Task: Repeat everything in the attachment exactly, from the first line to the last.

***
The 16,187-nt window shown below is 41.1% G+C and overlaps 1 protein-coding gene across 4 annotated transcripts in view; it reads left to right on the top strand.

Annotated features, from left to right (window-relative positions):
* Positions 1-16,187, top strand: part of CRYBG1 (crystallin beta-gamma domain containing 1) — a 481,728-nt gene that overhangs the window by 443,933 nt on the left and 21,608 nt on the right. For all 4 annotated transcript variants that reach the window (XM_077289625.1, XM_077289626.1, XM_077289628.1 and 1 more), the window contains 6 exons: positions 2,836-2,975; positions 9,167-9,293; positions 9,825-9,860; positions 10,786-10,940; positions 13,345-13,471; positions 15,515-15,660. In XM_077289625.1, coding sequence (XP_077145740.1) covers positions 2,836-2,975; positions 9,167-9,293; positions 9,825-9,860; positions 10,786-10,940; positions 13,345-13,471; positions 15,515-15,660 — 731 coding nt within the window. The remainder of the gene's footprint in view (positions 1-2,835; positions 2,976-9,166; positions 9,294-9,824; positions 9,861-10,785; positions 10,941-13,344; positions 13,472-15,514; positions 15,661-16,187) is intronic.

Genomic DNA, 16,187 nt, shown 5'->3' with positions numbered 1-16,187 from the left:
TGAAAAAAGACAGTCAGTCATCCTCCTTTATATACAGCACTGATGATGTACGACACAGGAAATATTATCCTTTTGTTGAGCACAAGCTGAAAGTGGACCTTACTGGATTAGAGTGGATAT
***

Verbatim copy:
The 16,187-nt window shown below is 41.1% G+C and overlaps 1 protein-coding gene across 4 annotated transcripts in view; it reads left to right on the top strand.

Annotated features, from left to right (window-relative positions):
* Positions 1-16,187, top strand: part of CRYBG1 (crystallin beta-gamma domain containing 1) — a 481,728-nt gene that overhangs the window by 443,933 nt on the left and 21,608 nt on the right. For all 4 annotated transcript variants that reach the window (XM_077289625.1, XM_077289626.1, XM_077289628.1 and 1 more), the window contains 6 exons: positions 2,836-2,975; positions 9,167-9,293; positions 9,825-9,860; positions 10,786-10,940; positions 13,345-13,471; positions 15,515-15,660. In XM_077289625.1, coding sequence (XP_077145740.1) covers positions 2,836-2,975; positions 9,167-9,293; positions 9,825-9,860; positions 10,786-10,940; positions 13,345-13,471; positions 15,515-15,660 — 731 coding nt within the window. The remainder of the gene's footprint in view (positions 1-2,835; positions 2,976-9,166; positions 9,294-9,824; positions 9,861-10,785; positions 10,941-13,344; positions 13,472-15,514; positions 15,661-16,187) is intronic.

Genomic DNA, 16,187 nt, shown 5'->3' with positions numbered 1-16,187 from the left:
TGAAAAAAGACAGTCAGTCATCCTCCTTTATATACAGCACTGATGATGTACGACACAGGAAATATTATCCTTTTGTTGAGCACAAGCTGAAAGTGGACCTTACTGGATTAGAGTGGATAT